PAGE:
Dr. Engs, History

Dr. Robert F. Engs, professor emeritus of history in the School of Arts & Sciences, passed away January 14, 2013, at age 69.

After earning a BA from the Woodrow Wilson School of Public and International Affairs at Princeton University in 1965, where he was one of only a handful of African American students, Dr. Engs received his PhD in history from Yale University in 1972. While at Princeton, he participated in founding of the Princeton Summer Studies Program, an intensive college preparatory program for minority and disadvantaged New Jersey public high school students, which became the model for the Upward Bound programs of the late 1960s.

Dr. Engs began his career at the University of Pennsylvania in 1972 when he was appointed assistant professor of history. A year after joining the faculty, Provost Eliot Stellar appointed him as the director for minority faculty recruitment. He is credited for playing a distinct role in enhancing the presence of minorities in both the faculty and student bodies at the University. He was promoted to associate professor in 1979 and to full professor in 2000. He became emeritus in 2010.

Dr. Engs was also actively involved in the administration of the department of history. He served as chair of the undergraduate program from 1987-1992 and again in 2000 as well as director of the American History Honors Seminar. His areas of concentration in teaching were African American History, Civil War and Reconstruction, and History of the United States South. He directed the US History Honors Seminar three times and taught the North American History Survey in the Lauder Institute of the Wharton School. He also was a former member of the Academic Freedom and Responsibility Committee of the Faculty Senate. "He is remembered by students as a caring teacher and generous mentor," said Dr. Beth S. Wenger, chair of the history department.

Dr. Engs' research focused on the postbellum era, specifically the responses of the freed people and white Southerners to emancipation. He had a special interest in the roles of education, religion and of missionaries in the emancipation process. His first two books, Freedom's First Generation: Black Hampton, Va., 1861-1890 and Educating the Disfranchised and Disinherited; Samuel Chapman Armstrong and Hampton Institute, 1839-1893 reflect that focus. Edited with Randall Miller, The Birth of the Grand Old Party, focuses on the early years of the Republican Party. Dr. Engs also wrote on slavery, the emancipation process during the Civil War, postbellum Southern politics and economics, the Gilded Age, on American missionary work at home and abroad, and on the civil rights era. His most recent book was Their Patriotic Duty: The Civil War Letters of the Evans Family of Brown County, Ohio. He also developed an electronic archive on the middle 19th century entitled, "The Crisis of the Union Archives" (http://sceti.library.upenn.edu/sceti/civilwar/) for the Penn Library.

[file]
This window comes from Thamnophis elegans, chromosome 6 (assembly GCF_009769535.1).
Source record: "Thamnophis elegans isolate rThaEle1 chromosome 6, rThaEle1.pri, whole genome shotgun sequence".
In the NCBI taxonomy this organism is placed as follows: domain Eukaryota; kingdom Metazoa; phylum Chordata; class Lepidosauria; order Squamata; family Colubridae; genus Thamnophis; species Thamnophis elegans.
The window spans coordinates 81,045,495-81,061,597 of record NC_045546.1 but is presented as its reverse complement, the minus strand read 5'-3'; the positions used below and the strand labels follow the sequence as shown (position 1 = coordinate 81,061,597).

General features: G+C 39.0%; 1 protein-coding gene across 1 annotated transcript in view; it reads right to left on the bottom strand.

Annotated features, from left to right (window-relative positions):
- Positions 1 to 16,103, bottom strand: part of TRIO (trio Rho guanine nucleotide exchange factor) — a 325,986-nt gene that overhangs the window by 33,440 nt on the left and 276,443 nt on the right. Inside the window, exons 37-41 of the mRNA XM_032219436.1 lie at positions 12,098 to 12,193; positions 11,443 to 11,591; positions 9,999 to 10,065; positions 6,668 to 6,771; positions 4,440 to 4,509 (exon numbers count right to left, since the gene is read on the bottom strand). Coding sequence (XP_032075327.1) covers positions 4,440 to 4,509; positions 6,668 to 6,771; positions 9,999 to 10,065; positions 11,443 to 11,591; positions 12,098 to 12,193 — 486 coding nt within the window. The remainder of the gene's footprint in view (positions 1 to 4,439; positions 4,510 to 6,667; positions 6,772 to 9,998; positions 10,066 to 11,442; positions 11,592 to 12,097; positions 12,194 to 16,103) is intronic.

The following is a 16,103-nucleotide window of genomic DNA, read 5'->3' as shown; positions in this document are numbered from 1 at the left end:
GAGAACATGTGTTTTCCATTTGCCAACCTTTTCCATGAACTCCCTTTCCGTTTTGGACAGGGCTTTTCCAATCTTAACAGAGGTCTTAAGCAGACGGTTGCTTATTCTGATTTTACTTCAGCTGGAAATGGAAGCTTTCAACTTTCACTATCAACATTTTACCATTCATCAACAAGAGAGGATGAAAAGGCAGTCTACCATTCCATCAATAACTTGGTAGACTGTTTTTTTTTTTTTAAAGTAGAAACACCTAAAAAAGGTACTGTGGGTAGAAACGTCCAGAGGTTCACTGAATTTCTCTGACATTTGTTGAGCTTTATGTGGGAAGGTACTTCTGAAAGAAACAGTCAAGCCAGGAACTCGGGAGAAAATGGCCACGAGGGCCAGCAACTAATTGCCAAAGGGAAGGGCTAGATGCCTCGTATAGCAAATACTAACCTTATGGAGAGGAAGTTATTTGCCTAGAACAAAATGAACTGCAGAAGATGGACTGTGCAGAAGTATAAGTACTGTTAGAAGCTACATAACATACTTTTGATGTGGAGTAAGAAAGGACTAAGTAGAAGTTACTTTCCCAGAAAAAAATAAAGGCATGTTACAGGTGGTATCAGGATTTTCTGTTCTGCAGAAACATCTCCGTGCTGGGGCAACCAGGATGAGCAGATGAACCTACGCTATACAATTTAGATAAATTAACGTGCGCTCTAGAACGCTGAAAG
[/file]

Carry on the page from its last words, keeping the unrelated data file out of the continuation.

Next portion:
Dr. Engs is a former Guggenheim Fellow and William Penn Fellow. He was a recipient of the 1988 Lindback Awards for Distinguished Teaching. He directed the president's forum, "The Enduring Significance of Race," at Penn, and served as co-chair of the Afro-American Studies Program. He was co-developer of the exhibit and symposium sponsored by the Library Company of Philadelphia on "The Origins of the Republican Party" in 2000.

While teaching at Penn, Dr. Engs regularly lectured at historically black colleges and for local community organizations. He also worked with public schools in their development of curriculum on African American history and social studies. He taught Academically Based Community Service (ABCS) courses developed by Penn's Netter Center for Community Partnerships. ABCS students and faculty work with West Philadelphia public schools, local communities of faith and community organizations to solve critical campus and community issues in a variety of areas related to the environment, health, arts and education.

From 2008-2010, Dr. Engs taught courses at The College of William and Mary as the Visiting J.P. Harrison Professor of History, where he worked on the Lemon Project, which revisits the school's history with the institution of slavery.

Dr. Engs is survived by his son, Robert Nathaniel Engs II; and his mother, Myrtle Coger Engs.

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